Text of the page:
By Travis Barrett
LOUDON, N.H. — For nearly two years, the NASCAR Sprint Cup Series had been dominated by the Chevrolet teams of Hendrick Motorsports and its sister organization at Stewart Haas Racing. Jimmie Johnson won his sixth career Sprint Cup championship in 2013, followed by Kevin Harvick’s title last year.
Both Harvick and Johnson continued their form through the first half of this season, with Harvick capping a stretch of eight straight Top-2 finishes by finishing second at Auto Club Speedway in Fontana, California, in late March. Combined, both drivers have six wins this season.
But the chase to this year’s Sprint Cup might be shaping up as a showdown between two of NASCAR’s other powerhouse organizations.
Kyle Busch’s win in Sunday’s 5-Hour Energy 301 at New Hampshire Motor Speedway was his third win in the last four races, and it completed a dominating weekend for Joe Gibbs Racing. Add in Penske Racing’s second-place finish from Brad Keselowski and his teammate, Joey Logano, holding strong in second in the overall series standings, and suddenly the Gibbs’ Toyota camp and the Penske Fords look like serious contenders to series’ bowtie brigade of Chevrolets.
Hendrick driver Dale Earnhardt Jr. sounded worried after watching Busch, Keselowski and Logano all finish ahead of him Sunday.
“I’m more concerned that we don’t have speed,” said Earnhardt, who finished fifth Sunday, his eighth career Top-5 at NHMS. “We ran fifth, but I didn’t like the car at all. My teammates didn’t have a lot of speed. So, as a whole, we need to really work hard, try to come here a little stronger next time (in September).
“I’m always the third, fourth, fifth-best car. I’m never like the 2, the 4, the 18, the 11. That is very frustrating.”
Since Johnson won at Dover in May — his second win in a three-race span — the only race Hendrick Motorsports won was a bizarre, late night/early morning restrictor plate race at Daytona.
Meanwhile, Busch and his JGR teammates rolled into New Hampshire, the same track that hosts the second race in the Chase for the Sprint Cup, and browbeat the competition. Denny Hamlin won the Xfinity Series Lakes Region 200 Saturday after winning the pole for that race, while the weekend began with Carl Edwards winning the pole Friday and Busch, Hamlin and Matt Kenseth all qualifying inside the top eight.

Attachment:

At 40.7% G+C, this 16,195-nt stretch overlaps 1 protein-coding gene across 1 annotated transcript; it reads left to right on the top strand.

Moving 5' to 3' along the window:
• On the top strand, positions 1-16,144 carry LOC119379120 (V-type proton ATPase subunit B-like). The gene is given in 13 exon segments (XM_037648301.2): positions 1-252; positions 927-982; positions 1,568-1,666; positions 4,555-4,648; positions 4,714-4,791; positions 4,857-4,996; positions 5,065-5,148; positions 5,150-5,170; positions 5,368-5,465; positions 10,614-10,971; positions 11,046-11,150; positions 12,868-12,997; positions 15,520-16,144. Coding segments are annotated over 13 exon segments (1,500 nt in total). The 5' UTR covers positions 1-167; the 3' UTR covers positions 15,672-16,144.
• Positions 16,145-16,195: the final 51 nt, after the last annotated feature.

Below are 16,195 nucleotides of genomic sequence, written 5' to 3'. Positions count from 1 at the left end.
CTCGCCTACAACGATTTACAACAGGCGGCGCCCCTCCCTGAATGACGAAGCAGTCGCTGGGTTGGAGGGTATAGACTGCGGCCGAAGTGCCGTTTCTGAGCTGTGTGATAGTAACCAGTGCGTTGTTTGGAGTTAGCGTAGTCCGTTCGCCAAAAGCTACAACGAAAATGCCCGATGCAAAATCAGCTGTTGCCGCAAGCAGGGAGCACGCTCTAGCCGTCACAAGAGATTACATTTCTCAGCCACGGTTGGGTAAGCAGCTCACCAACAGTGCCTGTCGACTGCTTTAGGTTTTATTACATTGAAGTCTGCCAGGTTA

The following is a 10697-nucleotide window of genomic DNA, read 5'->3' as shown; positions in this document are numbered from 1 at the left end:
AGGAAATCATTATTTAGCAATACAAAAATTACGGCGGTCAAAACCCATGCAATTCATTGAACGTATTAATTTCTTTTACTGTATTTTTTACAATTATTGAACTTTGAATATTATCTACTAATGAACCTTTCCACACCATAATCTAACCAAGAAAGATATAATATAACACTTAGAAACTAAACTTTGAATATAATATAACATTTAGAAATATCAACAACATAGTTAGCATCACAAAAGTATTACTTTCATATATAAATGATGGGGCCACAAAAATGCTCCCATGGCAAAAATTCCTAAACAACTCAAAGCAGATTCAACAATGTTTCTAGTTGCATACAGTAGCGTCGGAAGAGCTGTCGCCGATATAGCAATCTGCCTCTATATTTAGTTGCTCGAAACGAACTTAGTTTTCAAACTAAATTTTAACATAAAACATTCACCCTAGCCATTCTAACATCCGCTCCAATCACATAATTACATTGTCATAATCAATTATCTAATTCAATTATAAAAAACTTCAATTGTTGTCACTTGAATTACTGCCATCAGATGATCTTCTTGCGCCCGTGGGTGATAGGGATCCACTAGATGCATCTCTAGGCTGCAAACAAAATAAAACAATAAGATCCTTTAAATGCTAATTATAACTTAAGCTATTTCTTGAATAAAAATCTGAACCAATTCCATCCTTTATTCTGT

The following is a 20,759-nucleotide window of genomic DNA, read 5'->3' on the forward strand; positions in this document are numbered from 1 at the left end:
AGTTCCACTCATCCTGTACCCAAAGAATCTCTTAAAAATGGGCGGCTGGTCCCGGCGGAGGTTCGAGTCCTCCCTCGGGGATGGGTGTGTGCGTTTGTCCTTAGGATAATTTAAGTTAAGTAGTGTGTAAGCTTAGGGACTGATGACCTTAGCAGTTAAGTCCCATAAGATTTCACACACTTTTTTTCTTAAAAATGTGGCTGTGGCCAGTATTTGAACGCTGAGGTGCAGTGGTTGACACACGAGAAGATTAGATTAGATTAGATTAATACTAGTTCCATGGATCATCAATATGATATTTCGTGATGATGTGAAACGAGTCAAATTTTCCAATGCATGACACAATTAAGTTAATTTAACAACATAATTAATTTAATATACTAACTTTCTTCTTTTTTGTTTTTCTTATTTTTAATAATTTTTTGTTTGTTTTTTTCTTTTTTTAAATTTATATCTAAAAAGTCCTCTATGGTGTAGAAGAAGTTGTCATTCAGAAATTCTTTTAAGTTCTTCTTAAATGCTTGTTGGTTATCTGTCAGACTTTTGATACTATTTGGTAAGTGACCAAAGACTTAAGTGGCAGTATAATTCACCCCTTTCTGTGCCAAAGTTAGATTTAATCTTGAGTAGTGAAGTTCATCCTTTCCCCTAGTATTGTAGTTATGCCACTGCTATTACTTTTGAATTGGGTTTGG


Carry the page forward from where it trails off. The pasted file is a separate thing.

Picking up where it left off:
“We’ve worked extremely hard,” said team owner Joe Gibbs. “To show you how hard this sport is, it took us a year and half to realize we were behind, where we were (behind), and then putting everybody to work trying to catch up… We’ll have to see (how we’ll be for the Chase), but certainly we’re a lot closer.”
“We just have to keep doing our deal every weekend, and it’s been getting better and better,” said Busch, who still needs to shave another 58 points to reach the Top 30 in the driver standings to lock himself into the 16-car Chase field.
“It’s certainly the right thing to do is to win races and to gather those points, but to do it in the fashion we have been – just winning these things, that’s just spectacular and that’s awesome.”
That effort to get the program back up to speed was sweetened Sunday by beating Keselowski, who led a race-high 100 laps after winning this race last year as part of a Penske sweep at New Hampshire in 2014. Logano won the race in September.
Though Keselowski was curt in his responses to the media following the race, the performance of his Ford certainly hasn’t diminished. Track position aside, he might have had the best car from start to finish Sunday.
“We’ve got really fast cars,” Keselowski said. “That’s the backbone of performance in this sport — having really fast cars.”
And despite seeing Busch finish one spot ahead of him Sunday, Keselowski remains confident about a return trip to NHMS during the Chase.
“He’s good, but we’re a good team, too,” Keselowski said. “I feel like we can beat him.”
Unfortunately for the Hendrick and Stewart Haas teams heading into the season’s home stretch, they might not feel the same way. They may not be far off, but Chase racing is about maximizing every single position on the track through each elimination round.
Close, as they say, only counts in horseshoes and hand grenades.
“I think we have to work on our long run speed just a little bit,” Harvick said. “That was probably our biggest benefit (Sunday), but I think we can be better.”
“We had a pretty decent car, just need to be a little bit better if we want to come back here and do well in the Chase,” Earnhardt said. “We have to get a little more speed. The whole company needs to just keep working and we will get it.”